We enjoy some food from the cafeteria, me finally having real Polish bigos (a stew of sauerkraut and kielbasa) and potato pancakes. Then we set off for the camp.

I must say that Auschwitz resembles a retirement home. A very nice one. The grounds are exceedingly clean, the architecture pleasant, and very nicely and compactly designed. Even I, knowing full well the history of this camp, would sign off high marks if I were a Red Cross inspector. This one also has the nicest, and most famous, Arbecht Macht Frei sign, though the wily Jew who forged it purposely rotated the letter ‘B’ in the sign, rendering the letter top-heavy. I liked this clever bit of fuckery with Nazi precision myself, actually.

Passing under the sign we spotted the area directly to our right where the camp orchestra would greet new prisoners to the camp. Further down on our right is the reconstructed mass gallows used by the Nazis to deter prisoner escapes. We sort of breezed through Auschwitz as we knew we’d be spending time at Birkenau, and had only allotted ourselves six hours total between the two camps.

We walked down the main path here and got to a sort of central road. Each direction down each ‘street’ directed our eyes to yet another watchtower. There was basically nowhere you could be in the camp without someone watching. To our left we saw a gallows and walked in that direction. This turned out to be Rudolf Hoss’ last stand. The commandant of Auschwitz was tried after the war and hung here on this very gallows. There was a small barrier around the steps, I guess to ward off fun-seeking tourists who wanted their pictures taken in the same place.

Directly to the right of this monument is the first gas chamber and crematorium of the camp. The Nazis had built this up on the sides with earth so that the SS-Men could merely walk up the grassy hills on the side and drop in the Zyklon B through the hatches above. I’m not sure what planet the deniers are from because the hatches are quite seriously here, and have handles for easy lifting so the Zyklon pellets can be dropped in. Every time I read something from the deniers, they choose one thing to focus on, and ignore all other evidence. Me being me, I just had to go up to the rooftop myself, amazingly not being stopped by any camp workers, and I lifted a hatch and had a peek myself. I can’t see any other reason to have these hatches unless they were to air the place out after gassing.

Touring around the front part of the gas chamber/crematorium we walked into a big concrete chamber. A few hundred people could fit in here at once. I was quickly followed in by a tour group with a German-accented speaker. In tow were a couple priests, one kinda cute and chubby. Think he gave me an eye or two while he was learning about how the Sonderkommando would drag the corpses from the chamber to the adjacent ovens.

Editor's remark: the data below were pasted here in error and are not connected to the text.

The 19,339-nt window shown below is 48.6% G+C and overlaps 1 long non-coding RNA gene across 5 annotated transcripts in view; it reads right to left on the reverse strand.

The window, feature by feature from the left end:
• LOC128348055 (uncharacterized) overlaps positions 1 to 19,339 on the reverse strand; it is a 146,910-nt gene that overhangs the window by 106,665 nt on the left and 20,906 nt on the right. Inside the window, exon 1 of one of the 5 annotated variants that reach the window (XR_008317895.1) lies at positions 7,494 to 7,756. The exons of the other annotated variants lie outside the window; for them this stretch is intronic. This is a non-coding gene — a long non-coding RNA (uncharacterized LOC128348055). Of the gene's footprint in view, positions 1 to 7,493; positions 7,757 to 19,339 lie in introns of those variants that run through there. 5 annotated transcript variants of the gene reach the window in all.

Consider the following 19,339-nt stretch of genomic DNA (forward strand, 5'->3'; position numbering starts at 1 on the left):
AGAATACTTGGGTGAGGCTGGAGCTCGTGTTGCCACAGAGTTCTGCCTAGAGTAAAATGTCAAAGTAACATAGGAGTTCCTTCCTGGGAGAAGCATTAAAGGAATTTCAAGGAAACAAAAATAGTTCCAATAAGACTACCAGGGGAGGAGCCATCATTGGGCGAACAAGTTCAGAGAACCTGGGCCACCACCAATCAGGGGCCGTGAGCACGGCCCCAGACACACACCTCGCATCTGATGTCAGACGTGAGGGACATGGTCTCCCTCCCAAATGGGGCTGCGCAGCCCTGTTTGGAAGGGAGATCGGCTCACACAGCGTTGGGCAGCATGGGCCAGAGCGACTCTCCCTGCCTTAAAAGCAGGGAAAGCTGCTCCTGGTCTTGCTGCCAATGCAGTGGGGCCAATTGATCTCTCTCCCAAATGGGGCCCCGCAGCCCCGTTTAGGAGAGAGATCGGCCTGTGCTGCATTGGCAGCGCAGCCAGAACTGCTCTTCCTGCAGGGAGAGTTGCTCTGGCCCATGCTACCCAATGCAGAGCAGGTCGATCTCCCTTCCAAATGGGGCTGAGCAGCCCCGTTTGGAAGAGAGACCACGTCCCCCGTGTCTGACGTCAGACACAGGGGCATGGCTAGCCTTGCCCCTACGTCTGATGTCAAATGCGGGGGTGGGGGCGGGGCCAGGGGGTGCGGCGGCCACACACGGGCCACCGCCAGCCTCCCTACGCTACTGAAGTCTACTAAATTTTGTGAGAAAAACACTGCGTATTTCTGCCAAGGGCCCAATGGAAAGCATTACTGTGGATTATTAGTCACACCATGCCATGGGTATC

That part was kinda wild, seeing the metal wheelbarrow type cars on rails so they could haul the bodies from oven to oven and keep the whole machine moving. The tour guide mentioned that they had rebuilt the ovens partially as part has been taken apart during wartime. It seemed really old and mostly there to me.

I rejoined Jacek outside and we looked up a couple buildings on a map. Whenever I’m videotaping time goes a lot faster. It was already 1pm and we had to be on a bus back to Krakow at 6pm. We followed the map lines to where we thought they kept the main exhibits but that actually turned out to be the former storehouse for prisoners’ belongings, on the other side of the barbed-wire fence. We asked a kiosk clerk where we should be going and we turned to find ourselves at the notorious Block 11. This is where the first experiments with Zyklon B were performed, and also the location of the oft-mentioned Black Wall where prisoners were shot.

Block 11 has some exhibits on the main floor, like sealed-door recreated setups of the various Nazi officer offices, and holding cells for prisoners. Changing rooms and some prisoner art on display, depicting ‘life’ in the camp and Nazi cruelty. Downstairs is where all the torture cells are and there were just too many people down there to really have much fun. The Americans were the WORST! Pushing and shoving and whining and taking pictures and I dunno. I think I was just bummed that people were speaking English at all. Spoiled my illusions and all.

The original cells where the first Zyklon B tests were sealed but you can look through the peepholes. At the end of one row of cells are the teeny tiny little brick cells inside a room themselves. There were three of these cells, really only big enough for one person but they would be 3-4 people in at once, and they would have to crawl in on their knees through a little small teeny door near the floor, then stand once inside. There were no toilets in this little cells, just 3-4 men crowded together in a 4’ x 4’ space. Really horrible. This just looked so not fun.